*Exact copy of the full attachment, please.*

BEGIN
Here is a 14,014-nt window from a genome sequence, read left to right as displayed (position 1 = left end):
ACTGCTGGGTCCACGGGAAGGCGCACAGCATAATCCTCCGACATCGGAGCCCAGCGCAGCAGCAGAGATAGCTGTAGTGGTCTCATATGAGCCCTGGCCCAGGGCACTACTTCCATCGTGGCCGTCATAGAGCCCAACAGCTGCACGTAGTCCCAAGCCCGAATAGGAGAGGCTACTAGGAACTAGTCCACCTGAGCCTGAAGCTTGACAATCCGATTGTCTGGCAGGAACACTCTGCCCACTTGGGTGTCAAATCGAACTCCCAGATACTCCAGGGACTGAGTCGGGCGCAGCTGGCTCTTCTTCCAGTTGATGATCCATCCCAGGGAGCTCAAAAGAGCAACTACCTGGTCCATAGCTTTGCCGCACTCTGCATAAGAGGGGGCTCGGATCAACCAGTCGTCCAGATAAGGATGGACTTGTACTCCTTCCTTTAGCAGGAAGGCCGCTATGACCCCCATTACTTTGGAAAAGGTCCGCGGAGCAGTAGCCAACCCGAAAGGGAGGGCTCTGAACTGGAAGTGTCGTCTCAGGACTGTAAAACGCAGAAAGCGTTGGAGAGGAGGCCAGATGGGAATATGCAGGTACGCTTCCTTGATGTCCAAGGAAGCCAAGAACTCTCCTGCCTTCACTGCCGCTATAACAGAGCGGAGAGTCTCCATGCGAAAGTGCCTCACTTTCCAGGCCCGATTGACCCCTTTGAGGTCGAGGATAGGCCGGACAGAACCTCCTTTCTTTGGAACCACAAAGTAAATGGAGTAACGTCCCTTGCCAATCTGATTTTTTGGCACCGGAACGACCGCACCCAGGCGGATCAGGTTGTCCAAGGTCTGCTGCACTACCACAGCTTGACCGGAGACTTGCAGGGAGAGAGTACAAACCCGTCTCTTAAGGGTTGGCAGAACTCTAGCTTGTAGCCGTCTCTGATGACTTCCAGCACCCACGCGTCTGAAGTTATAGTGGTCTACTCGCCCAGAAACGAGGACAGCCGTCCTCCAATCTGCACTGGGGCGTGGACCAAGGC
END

Here is a 14,014-nt window from a genome sequence, read left to right as displayed (position 1 = left end):
ACTGCTGGGTCCACGGGAAGGCGCACAGCATAATCCTCCGACATCGGAGCCCAGCGCAGCAGCAGAGATAGCTGTAGTGGTCTCATATGAGCCCTGGCCCAGGGCACTACTTCCATCGTGGCCGTCATAGAGCCCAACAGCTGCACGTAGTCCCAAGCCCGAATAGGAGAGGCTACTAGGAACTAGTCCACCTGAGCCTGAAGCTTGACAATCCGATTGTCTGGCAGGAACACTCTGCCCACTTGGGTGTCAAATCGAACTCCCAGATACTCCAGGGACTGAGTCGGGCGCAGCTGGCTCTTCTTCCAGTTGATGATCCATCCCAGGGAGCTCAAAAGAGCAACTACCTGGTCCATAGCTTTGCCGCACTCTGCATAAGAGGGGGCTCGGATCAACCAGTCGTCCAGATAAGGATGGACTTGTACTCCTTCCTTTAGCAGGAAGGCCGCTATGACCCCCATTACTTTGGAAAAGGTCCGCGGAGCAGTAGCCAACCCGAAAGGGAGGGCTCTGAACTGGAAGTGTCGTCTCAGGACTGTAAAACGCAGAAAGCGTTGGAGAGGAGGCCAGATGGGAATATGCAGGTACGCTTCCTTGATGTCCAAGGAAGCCAAGAACTCTCCTGCCTTCACTGCCGCTATAACAGAGCGGAGAGTCTCCATGCGAAAGTGCCTCACTTTCCAGGCCCGATTGACCCCTTTGAGGTCGAGGATAGGCCGGACAGAACCTCCTTTCTTTGGAACCACAAAGTAAATGGAGTAACGTCCCTTGCCAATCTGATTTTTTGGCACCGGAACGACCGCACCCAGGCGGATCAGGTTGTCCAAGGTCTGCTGCACTACCACAGCTTGACCGGAGACTTGCAGGGAGAGAGTACAAACCCGTCTCTTAAGGGTTGGCAGAACTCTAGCTTGTAGCCGTCTCTGATGACTTCCAGCACCCACGCGTCTGAAGTTATAGTGGTCTACTCGCCCAGAAACGAGGACAGCCGTCCTCCAATCTGCACTGGGGCGTGGACCAAGGC